Tag: litigation

Are couples with prenups more likely to divorce?

Research is hard to come by. Reliable research even harder. But here is what I could find in short order (how accurate it is I cannot say):

Maybruch, C., Weissman, S., & Pirutinsky, S. (2017). Marital outcomes and consideration of divorce among Orthodox Jews after signing a religious prenuptial agreement to facilitate future divorce. Journal of Divorce & Remarriage, 58(4), 276–287.


This study examined marital satisfaction, marital adjustment, and consideration of divorce among Orthodox Jews in North America (N = 2,652). These marital outcomes were compared for individuals who signed or did not sign a religious prenuptial agreement that facilitates a woman’s future ability to receive a religious divorce from her husband. Results indicated a higher level of marital satisfaction among those who signed the religious prenuptial agreement, and no significant difference in marital adjustment or tendency to consider divorce between groups of individuals who signed or did not sign the religious prenuptial agreement. (PsycINFO Database Record (c) 2017 APA, all rights reserved)

This paper did not address the question of whether prenuptial agreements lead to divorce, but, among the other subject it touches, “discusses two major explanations for the paucity of prenuptial agreements: underestimation of the value of prenuptial agreements, especially due to false optimism that marriages will last; and a belief that discussing prenuptial agreements would signal uncertainty about marriage.”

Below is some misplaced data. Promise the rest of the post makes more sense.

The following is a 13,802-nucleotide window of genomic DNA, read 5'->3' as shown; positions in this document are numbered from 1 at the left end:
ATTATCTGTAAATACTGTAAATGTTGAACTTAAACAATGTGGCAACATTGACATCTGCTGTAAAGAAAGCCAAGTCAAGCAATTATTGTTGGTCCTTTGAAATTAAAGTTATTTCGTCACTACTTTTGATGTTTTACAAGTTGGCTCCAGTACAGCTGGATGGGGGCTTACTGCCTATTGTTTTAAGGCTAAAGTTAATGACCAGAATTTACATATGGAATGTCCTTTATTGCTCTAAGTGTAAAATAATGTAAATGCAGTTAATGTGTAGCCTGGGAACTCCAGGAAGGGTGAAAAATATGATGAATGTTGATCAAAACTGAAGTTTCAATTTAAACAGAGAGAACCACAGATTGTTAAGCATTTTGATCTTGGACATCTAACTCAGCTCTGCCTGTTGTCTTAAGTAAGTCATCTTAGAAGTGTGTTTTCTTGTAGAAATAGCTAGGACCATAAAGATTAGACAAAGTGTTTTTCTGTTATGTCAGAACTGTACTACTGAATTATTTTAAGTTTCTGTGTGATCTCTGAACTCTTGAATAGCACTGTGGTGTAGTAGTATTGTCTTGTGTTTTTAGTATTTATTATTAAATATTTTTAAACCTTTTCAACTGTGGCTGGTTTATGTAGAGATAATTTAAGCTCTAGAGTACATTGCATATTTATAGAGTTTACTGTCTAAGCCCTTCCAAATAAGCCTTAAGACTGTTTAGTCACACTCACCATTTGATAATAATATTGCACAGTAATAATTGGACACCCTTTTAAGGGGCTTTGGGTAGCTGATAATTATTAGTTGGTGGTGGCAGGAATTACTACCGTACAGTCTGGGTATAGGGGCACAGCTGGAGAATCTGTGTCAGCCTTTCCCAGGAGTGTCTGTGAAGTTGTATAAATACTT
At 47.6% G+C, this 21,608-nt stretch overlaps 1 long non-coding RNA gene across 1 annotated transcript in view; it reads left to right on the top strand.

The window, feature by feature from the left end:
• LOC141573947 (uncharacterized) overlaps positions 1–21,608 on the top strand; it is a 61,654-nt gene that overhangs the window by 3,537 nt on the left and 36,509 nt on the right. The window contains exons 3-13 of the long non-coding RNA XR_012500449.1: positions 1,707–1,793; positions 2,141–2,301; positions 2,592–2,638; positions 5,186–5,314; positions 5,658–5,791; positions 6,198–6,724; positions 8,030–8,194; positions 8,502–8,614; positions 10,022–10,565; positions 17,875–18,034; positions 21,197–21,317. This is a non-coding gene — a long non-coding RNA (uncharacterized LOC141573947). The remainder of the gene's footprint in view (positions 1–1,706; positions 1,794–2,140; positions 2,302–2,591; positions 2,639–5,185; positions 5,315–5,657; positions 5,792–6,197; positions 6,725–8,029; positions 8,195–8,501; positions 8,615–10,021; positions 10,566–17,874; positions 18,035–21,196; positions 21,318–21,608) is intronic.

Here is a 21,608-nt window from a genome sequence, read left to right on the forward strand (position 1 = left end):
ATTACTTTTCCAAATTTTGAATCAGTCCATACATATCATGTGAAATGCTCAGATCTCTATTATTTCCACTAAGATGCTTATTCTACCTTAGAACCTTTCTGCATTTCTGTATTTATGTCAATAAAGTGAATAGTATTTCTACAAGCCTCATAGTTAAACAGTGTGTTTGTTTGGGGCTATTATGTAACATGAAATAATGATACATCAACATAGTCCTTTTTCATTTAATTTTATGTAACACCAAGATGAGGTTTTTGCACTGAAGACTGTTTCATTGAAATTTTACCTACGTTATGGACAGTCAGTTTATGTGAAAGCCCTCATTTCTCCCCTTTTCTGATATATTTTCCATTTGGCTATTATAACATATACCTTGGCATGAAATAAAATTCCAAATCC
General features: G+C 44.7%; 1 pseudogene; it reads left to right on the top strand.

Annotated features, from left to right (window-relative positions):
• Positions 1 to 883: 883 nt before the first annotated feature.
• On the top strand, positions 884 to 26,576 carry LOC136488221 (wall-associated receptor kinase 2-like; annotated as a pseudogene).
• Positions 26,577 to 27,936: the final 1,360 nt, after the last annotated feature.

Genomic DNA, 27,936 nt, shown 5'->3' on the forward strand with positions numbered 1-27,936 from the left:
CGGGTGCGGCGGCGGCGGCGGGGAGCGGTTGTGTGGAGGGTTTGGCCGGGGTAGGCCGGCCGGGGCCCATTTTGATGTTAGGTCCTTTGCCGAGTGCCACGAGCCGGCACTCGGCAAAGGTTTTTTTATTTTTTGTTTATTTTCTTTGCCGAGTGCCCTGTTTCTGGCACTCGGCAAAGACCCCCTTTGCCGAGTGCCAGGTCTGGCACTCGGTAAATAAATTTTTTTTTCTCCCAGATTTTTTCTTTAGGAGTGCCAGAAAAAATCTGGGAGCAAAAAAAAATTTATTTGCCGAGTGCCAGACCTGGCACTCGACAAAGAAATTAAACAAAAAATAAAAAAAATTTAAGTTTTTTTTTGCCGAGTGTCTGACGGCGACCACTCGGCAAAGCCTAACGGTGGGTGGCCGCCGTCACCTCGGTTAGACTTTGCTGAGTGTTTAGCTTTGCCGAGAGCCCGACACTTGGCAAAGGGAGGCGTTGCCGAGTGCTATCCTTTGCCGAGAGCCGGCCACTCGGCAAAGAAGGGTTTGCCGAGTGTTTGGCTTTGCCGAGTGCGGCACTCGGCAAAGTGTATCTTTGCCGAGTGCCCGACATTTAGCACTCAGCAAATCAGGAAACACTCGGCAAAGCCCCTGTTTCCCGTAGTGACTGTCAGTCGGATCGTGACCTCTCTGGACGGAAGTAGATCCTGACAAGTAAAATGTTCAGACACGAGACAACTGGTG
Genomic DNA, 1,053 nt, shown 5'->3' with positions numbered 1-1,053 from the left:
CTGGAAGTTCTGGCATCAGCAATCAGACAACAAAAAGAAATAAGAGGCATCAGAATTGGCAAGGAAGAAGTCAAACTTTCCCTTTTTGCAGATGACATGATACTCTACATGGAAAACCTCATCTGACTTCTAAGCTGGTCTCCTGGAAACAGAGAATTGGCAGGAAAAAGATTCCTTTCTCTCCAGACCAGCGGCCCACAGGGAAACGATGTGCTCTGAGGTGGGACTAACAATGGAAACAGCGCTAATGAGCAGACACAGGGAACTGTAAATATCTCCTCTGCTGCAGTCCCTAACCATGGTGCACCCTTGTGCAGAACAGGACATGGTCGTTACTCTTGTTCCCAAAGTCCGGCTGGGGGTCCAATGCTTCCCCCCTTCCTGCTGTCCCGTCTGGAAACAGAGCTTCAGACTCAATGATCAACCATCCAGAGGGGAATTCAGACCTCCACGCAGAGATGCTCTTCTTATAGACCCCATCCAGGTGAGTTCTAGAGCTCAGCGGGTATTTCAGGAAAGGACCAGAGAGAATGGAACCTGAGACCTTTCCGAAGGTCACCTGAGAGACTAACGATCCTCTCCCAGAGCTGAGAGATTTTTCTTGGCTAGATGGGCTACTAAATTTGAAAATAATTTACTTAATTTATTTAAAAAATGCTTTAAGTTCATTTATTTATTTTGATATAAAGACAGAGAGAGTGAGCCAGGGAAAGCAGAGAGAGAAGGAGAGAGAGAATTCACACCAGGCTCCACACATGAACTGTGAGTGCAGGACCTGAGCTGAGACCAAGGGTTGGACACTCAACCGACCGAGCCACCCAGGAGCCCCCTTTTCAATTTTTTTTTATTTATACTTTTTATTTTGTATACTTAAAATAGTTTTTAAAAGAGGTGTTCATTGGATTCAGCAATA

In the event of divorce – statistically, the reality for nearly half the marriages in America – a prenuptial agreement has the potential to save the divorcing couple anguish, arguments, and thousands of dollars. It may represent an exit agreement far closer to their wishes than the court-ordered divorce. A good prenuptial agreement can even exert a positive force on a healthy marriage.

Fear and Loathing in Marriage: The Psychological and Financial Destruction Caused by Prenuptial Author: Anne Cominsky Mentor: Kurt Meyer, Professor of English, Irvine Valley College Historically, prenuptial agreements as a condition of saying “I do” were sought out by the economically stronger partner as financial protection from divorce. Currently, legal experts and financial advisors agree the general use of prenuptial agreements is on the rise. A random poll suggests that over half of the general public view prenuptial agreements favorably.

If You Want a Prenup, You Don’t Want Marriage